I’ll start off by saying I picked this book out simply because I was looking for something to read while pumping my legs on the stationary recumbent bike at the gym the other day. I figured it looked like a light read, and thought I might even be able to finish it in a one-hour cardio session.
I was right. However, I may have been a little distracted while reading the book.
That said, I found it enjoyable and compelling enough to keep reading, but I’m not sure I would have if I’d been at home, where tons of other books were in reach.
Part of the problem for me was that the book read a little too, er, “easy” if that makes sense. Things tied up in a neat little knot at the end, I guess, or close enough to that to bother me. Of course, I’m not sure I’m exactly the intended audience for this novel: it is a YA novel, and it was originally written in Japanese. You never know what the original text was like, and what was lost may not be the translator’s fault, either.
Maybe one problem was that in neither story in the book — the novella from which the title of the book is taken, or the short story included, which is titled “The Stuff That Nightmares Are Made Of” — contains anything like a picture of youth of the kind that matches what I remember when I was young: school is an essentially sane and safe place, teachers really do care about students (and take them seriously as human beings), children are given some degree of autonomy, and they are able to get things done without having to overcome institutional and adult resistance.
In one of the courses I sometimes teach, Understanding Anglophone Cultures Through Film, I have students watch and discuss one of the Jim Henson Muppet movies; the last time we did so (we watched the first one, The Muppet Movie), several students expressed the opinion that the target audience for the film was adults, because children are obviously not bright enough to get the message. (Not even when Henson gleefully-but-gently bangs them over the head with a rainbow-encoded signal.)
My response was that children are the least respected people in any society: whatever we say about racism, about sexism, homophobia, or other bigotries, the bigotry against children is the most profound anywhere you look. I asked them whether they remember being children? Most of them nodded, but in a way where you know they don’t really remember what it’s like at all. And these are people in their early 20s.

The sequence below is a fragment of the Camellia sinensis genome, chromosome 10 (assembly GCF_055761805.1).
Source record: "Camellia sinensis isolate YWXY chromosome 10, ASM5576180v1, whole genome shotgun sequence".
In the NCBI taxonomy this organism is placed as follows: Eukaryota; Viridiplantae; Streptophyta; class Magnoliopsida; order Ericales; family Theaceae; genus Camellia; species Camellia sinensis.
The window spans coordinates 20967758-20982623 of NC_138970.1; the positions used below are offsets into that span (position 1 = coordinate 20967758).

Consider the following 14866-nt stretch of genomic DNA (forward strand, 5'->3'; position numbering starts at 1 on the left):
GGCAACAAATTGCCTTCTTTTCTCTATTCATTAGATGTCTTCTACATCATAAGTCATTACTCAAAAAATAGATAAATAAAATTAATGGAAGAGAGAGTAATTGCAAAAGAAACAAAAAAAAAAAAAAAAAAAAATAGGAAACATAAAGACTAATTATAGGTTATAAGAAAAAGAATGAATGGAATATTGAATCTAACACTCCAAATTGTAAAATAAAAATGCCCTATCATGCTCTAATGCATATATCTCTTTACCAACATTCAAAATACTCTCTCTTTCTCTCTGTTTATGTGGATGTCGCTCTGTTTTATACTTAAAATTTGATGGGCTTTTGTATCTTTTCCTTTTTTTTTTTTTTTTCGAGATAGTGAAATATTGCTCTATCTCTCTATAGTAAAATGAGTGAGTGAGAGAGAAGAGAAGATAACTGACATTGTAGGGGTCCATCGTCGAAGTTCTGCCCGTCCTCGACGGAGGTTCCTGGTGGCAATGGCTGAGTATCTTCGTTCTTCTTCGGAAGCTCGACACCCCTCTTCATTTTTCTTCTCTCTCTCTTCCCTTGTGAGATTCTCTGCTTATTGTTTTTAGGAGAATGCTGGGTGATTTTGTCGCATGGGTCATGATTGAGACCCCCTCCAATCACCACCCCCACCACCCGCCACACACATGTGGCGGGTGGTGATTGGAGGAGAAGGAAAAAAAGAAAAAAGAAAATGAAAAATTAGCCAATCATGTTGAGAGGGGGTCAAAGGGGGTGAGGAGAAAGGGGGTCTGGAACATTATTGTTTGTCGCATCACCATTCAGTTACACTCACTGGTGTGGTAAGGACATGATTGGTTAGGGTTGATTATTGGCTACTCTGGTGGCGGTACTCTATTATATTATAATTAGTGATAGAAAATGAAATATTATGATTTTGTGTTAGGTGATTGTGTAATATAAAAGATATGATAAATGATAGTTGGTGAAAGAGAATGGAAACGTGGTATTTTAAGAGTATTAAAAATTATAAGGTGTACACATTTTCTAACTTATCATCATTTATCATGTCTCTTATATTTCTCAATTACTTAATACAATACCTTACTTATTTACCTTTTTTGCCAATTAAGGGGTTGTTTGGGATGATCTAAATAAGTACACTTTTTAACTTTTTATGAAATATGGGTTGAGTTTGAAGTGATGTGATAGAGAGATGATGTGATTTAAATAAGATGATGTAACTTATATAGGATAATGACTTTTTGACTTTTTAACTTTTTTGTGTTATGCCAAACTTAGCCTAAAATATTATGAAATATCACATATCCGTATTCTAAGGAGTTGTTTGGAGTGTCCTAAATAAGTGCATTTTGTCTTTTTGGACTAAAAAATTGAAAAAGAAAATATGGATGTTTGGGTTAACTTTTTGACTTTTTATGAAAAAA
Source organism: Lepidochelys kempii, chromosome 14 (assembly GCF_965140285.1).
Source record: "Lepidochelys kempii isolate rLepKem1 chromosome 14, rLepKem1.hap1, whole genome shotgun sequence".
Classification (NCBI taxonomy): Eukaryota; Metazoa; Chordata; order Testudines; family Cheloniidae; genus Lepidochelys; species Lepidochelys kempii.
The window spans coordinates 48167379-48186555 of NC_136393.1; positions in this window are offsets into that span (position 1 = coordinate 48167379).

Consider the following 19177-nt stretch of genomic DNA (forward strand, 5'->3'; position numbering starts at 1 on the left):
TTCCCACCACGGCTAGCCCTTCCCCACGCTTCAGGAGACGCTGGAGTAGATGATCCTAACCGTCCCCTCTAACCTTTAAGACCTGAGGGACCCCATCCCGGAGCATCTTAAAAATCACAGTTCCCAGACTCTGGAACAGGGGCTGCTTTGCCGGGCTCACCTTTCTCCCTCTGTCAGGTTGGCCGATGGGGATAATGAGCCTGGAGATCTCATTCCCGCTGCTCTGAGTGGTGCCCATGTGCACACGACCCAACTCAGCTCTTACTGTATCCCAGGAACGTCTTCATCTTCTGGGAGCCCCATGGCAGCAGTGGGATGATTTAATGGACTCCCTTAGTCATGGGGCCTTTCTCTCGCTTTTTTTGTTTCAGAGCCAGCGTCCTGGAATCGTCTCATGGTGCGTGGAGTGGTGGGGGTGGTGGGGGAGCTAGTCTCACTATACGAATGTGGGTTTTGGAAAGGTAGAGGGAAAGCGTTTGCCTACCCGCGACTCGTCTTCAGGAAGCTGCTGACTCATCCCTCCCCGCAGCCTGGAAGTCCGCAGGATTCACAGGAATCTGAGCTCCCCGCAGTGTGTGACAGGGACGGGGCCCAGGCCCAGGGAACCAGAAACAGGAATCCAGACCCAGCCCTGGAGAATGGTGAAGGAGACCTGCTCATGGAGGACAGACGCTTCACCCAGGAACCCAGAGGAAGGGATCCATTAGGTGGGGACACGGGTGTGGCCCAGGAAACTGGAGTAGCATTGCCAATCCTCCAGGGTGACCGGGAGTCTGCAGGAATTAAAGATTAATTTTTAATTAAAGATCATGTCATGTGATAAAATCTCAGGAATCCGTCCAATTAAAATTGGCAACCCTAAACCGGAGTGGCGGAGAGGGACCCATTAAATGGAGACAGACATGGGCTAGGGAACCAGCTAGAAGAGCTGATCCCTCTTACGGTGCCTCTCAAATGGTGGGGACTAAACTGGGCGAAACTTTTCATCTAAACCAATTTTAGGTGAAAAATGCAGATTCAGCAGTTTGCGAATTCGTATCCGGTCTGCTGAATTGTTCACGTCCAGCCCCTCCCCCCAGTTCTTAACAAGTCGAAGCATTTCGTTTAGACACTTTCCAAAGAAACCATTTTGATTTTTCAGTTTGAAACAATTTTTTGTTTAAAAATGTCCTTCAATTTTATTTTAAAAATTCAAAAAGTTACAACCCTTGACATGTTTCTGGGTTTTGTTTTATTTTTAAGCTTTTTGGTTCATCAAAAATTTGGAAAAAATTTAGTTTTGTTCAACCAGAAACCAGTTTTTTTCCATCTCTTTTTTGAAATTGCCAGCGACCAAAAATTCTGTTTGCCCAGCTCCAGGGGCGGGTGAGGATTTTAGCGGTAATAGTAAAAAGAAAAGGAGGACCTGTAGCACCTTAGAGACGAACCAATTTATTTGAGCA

It’s true: children are the least respected members of any society. I think what rubbed me the wrong way about the two tales in The Girl Who Leapt Through Time is that particular tension is completely absent from both stories. There are other tensions — and there are messages I think are worthwhile, such as how “The Stuff That Nightmares Are Made Of” explores how fear and guilt work, such as the way the title story explores a future from which no reader could help but feel estranged.
But I guess for me it was impossible to really buy these stories because childhood seemed a little too idyllic, and the world in which the youths in these stories lived seemed a little too simple and sane to buy into. It didn’t quite feel right to me. Maybe the problem is that the book was published in 1967, and authors didn’t discuss such things in Japanese literature then? I don’t know — I’m not saying anything about Japanese lit, not at all, but I recall reading that Maurice Sendak got flack back in the 1960s when the mom sent the child protagonist of Where the Wild Things Are to bed without supper… not that moms didn’t do that, but it wasn’t something people talked about publicly. Everyone was just kind of pretending such things were unthinkable, and that made Sendak radical.
Which is not to say I wouldn’t be willing to read something else by Yasutaka Tsutsui… especially since, after all, this was one of his first books! (More translations, like Paprika, Hell, and Salmonella Men on Planet Porno, seem to focus on more recent work by Tsutsui, and apparently, he has also taken flack for his satirical take on a number of things in his own society, which is always a good sign.)
I’ve heard that a very good anime has been made from the title of story of the book, so I would like to check that out, if I can track down a copy… I’m less excited, but still curious, about the many live-action adaptations that have been done, but I’d watch one of those too, especially an older one, if I could.